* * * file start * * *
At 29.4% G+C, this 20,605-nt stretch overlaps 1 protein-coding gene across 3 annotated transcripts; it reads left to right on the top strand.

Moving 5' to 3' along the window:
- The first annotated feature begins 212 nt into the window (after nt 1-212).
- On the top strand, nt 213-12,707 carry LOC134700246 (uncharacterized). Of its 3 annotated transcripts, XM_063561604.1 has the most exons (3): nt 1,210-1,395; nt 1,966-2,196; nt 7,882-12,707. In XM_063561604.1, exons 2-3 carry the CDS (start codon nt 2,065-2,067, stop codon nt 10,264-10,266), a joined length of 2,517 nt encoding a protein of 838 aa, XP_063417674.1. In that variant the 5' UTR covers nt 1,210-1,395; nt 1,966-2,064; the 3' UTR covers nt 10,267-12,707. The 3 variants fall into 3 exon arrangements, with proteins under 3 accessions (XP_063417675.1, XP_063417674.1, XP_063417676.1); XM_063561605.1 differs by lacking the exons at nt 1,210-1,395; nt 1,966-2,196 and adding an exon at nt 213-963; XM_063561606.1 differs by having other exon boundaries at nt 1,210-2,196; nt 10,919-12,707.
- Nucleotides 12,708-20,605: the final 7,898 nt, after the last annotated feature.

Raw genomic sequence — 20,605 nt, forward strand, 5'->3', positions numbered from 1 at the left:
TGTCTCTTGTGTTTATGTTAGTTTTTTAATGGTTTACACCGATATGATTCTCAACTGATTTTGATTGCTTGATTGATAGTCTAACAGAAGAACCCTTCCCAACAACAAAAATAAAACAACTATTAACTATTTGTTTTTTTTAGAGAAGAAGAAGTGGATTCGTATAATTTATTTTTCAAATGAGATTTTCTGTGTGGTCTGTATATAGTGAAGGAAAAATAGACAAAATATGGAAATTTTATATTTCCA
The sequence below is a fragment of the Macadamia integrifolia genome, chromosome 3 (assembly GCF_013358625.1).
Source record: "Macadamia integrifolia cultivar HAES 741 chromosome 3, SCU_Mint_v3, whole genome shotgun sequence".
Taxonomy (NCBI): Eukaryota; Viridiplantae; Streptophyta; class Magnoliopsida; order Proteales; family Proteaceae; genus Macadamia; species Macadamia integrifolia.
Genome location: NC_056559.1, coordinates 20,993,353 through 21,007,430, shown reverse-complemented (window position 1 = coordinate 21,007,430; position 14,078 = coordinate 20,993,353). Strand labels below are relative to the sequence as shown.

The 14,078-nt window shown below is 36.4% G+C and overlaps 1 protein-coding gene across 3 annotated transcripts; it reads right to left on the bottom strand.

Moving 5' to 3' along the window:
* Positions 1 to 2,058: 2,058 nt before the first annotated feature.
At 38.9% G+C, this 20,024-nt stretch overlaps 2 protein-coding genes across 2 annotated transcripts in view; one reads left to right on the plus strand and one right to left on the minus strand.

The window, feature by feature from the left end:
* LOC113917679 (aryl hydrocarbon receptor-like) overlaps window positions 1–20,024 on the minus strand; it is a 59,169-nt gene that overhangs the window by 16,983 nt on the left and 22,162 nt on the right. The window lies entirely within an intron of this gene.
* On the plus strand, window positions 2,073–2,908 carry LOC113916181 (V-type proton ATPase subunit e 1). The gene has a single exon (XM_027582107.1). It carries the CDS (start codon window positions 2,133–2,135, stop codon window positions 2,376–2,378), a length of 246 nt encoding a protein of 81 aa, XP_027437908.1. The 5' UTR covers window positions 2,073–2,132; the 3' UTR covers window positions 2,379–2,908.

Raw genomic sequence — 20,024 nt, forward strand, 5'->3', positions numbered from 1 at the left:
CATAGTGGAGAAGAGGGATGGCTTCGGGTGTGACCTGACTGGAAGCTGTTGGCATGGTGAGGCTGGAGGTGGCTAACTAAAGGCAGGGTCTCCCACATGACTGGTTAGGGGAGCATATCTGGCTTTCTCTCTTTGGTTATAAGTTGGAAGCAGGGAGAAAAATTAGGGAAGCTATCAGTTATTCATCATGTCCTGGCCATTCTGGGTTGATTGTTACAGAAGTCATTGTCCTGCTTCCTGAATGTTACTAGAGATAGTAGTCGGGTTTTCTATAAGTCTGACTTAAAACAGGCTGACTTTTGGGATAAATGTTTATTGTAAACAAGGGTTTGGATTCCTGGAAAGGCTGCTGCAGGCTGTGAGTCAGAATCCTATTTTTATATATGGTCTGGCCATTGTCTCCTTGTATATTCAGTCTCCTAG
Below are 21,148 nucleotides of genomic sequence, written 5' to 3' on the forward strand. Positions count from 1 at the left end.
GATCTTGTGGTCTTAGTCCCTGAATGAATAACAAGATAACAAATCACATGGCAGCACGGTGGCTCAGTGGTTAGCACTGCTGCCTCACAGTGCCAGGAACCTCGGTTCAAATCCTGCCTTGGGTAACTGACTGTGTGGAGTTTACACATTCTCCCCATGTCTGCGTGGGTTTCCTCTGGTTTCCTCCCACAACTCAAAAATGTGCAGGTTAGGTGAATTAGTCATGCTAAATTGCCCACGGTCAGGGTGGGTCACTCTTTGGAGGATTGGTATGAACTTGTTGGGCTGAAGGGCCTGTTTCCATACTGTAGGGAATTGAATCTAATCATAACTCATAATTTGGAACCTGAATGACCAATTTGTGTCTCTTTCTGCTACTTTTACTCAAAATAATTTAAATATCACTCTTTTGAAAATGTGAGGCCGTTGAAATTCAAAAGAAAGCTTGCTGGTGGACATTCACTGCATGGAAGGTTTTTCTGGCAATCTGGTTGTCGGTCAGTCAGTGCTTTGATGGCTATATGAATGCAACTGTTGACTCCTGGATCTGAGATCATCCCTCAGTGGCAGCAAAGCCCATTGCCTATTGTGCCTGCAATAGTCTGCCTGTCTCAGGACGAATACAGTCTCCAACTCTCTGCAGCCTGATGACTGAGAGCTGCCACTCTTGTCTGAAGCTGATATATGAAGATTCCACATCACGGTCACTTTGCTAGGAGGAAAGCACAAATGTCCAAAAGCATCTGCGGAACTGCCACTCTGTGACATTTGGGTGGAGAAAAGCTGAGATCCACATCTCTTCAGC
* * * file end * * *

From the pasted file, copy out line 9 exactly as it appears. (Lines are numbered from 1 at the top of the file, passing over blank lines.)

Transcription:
Source record: "Macadamia integrifolia cultivar HAES 741 chromosome 3, SCU_Mint_v3, whole genome shotgun sequence".